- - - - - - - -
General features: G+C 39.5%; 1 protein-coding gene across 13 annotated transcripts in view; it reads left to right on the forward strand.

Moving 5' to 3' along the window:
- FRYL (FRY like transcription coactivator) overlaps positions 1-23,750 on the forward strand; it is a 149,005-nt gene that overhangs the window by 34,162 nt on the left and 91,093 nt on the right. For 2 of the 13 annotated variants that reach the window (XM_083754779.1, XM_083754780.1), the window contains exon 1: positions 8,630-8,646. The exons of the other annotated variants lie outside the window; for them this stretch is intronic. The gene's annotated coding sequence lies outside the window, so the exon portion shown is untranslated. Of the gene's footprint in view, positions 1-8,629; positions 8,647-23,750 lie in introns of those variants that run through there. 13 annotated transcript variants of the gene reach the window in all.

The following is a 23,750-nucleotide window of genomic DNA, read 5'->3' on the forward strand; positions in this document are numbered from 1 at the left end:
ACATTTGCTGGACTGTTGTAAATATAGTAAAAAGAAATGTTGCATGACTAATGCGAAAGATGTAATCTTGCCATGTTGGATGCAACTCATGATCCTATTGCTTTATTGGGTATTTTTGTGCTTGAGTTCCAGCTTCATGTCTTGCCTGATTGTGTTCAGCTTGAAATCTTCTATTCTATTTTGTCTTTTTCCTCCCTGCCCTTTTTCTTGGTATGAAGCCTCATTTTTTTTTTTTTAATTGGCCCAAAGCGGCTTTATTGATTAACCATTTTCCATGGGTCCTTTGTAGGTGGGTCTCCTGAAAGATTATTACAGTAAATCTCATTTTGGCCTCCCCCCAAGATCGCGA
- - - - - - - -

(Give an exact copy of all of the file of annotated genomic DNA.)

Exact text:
General features: G+C 39.5%; 1 protein-coding gene across 13 annotated transcripts in view; it reads left to right on the forward strand.

Moving 5' to 3' along the window:
- FRYL (FRY like transcription coactivator) overlaps positions 1-23,750 on the forward strand; it is a 149,005-nt gene that overhangs the window by 34,162 nt on the left and 91,093 nt on the right. For 2 of the 13 annotated variants that reach the window (XM_083754779.1, XM_083754780.1), the window contains exon 1: positions 8,630-8,646. The exons of the other annotated variants lie outside the window; for them this stretch is intronic. The gene's annotated coding sequence lies outside the window, so the exon portion shown is untranslated. Of the gene's footprint in view, positions 1-8,629; positions 8,647-23,750 lie in introns of those variants that run through there. 13 annotated transcript variants of the gene reach the window in all.

The following is a 23,750-nucleotide window of genomic DNA, read 5'->3' on the forward strand; positions in this document are numbered from 1 at the left end:
ACATTTGCTGGACTGTTGTAAATATAGTAAAAAGAAATGTTGCATGACTAATGCGAAAGATGTAATCTTGCCATGTTGGATGCAACTCATGATCCTATTGCTTTATTGGGTATTTTTGTGCTTGAGTTCCAGCTTCATGTCTTGCCTGATTGTGTTCAGCTTGAAATCTTCTATTCTATTTTGTCTTTTTCCTCCCTGCCCTTTTTCTTGGTATGAAGCCTCATTTTTTTTTTTTTAATTGGCCCAAAGCGGCTTTATTGATTAACCATTTTCCATGGGTCCTTTGTAGGTGGGTCTCCTGAAAGATTATTACAGTAAATCTCATTTTGGCCTCCCCCCAAGATCGCGA